STATISTICS IN LINGUISTICS
Patrick C. Ryan
proto-language at email.msn.com
Sat Feb 6 04:44:44 UTC 1999
[ moderator re-formatted ]
Dear Steve and IEists:
From: X99Lynx at aol.com <X99Lynx at aol.com>
Date: Friday, February 05, 1999 1:11 AM
>Remember that if you use probability to predict, you cannot ever be 100%
>certain that the next event will match your prior events, no matter how many
>incidences you have measured. And the number of incidences will affect your
>percentage of certainty especially in a random distribution. All probability
>is basically measured against random distribution.
>By your logic, if I flip a coin three times and it is always heads, then "the
>probability of the cause (flipping) creating the same effect (heads) is 100%."
>I don't need to tell you that is not the probability of getting heads next
What is so damnably frustrating is that an intelligent man can write such a
thing and actually believe it.
If you flip a coin three times, and it comes up heads all three times, the
probability of it coming up heads is 100%.
Based on the *limited* trial you have made, that is the correct probability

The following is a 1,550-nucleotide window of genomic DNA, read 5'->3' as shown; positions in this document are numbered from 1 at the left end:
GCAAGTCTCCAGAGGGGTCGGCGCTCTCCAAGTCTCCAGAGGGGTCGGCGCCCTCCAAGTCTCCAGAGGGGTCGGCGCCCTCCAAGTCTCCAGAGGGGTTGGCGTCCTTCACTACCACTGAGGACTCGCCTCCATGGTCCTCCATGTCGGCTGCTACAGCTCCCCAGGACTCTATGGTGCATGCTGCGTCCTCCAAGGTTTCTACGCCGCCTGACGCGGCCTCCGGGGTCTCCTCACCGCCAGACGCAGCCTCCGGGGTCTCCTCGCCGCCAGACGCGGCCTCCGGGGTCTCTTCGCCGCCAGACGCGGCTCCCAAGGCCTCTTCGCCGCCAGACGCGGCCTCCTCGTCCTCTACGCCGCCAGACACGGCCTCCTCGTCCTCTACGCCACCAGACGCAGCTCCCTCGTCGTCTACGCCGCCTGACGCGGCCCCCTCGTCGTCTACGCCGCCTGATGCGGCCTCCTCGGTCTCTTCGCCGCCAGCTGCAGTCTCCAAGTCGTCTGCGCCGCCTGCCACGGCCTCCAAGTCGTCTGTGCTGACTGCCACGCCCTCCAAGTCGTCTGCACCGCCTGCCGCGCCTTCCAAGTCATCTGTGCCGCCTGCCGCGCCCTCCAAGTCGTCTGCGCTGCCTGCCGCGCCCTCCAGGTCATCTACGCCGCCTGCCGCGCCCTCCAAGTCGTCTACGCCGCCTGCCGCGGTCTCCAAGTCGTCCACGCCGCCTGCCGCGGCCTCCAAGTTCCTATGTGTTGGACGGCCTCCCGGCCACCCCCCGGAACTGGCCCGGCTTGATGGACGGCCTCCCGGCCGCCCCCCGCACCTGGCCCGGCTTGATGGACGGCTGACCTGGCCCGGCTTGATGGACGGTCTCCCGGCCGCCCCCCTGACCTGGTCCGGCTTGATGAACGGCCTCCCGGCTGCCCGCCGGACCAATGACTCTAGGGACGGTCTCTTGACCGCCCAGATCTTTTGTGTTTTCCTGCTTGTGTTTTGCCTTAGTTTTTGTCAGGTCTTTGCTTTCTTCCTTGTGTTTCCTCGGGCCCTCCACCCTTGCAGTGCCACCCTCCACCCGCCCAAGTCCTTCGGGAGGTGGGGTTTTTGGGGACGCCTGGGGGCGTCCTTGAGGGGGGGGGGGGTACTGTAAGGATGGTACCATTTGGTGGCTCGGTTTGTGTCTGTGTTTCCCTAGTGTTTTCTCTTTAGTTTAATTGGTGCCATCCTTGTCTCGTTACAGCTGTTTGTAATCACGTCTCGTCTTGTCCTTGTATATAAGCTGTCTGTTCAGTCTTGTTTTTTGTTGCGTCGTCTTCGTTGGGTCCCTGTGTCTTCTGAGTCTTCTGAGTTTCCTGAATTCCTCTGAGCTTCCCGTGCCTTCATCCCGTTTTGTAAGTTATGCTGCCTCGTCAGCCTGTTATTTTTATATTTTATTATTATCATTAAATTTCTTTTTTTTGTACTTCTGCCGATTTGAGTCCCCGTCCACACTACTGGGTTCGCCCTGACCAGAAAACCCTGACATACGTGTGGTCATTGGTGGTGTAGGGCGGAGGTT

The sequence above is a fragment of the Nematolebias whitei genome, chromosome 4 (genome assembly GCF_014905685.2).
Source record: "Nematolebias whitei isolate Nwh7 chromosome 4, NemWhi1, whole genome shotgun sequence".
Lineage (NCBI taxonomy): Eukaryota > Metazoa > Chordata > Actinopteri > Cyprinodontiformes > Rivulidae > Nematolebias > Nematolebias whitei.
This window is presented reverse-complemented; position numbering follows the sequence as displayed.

whether you acknowledge it or not.
Now, to take your objection into consideration, let us say that the same
coin is tossed 1000 times. I expect, unless the coin is defective or has
been altered, that heads will come up 50% of the time but until an extended
test is made, and these new statistics experimentally established, the
statistic you have from the first experiment is that the probability of
heads coming up is 100%.
[ Moderator's comment:
The *probability* is still 1/2 for each coin toss. The *experimental result*
may differ wildly from the predictions of probability theory. Using the
statistics from the experiment, a different prediction may be made (and a
search for why the probabilistic prediction failed begun), but that differs
from saying that the *probability* is 100%.
No further posts on this topic will be posted to the Indo-European list.
More information about the Indo-european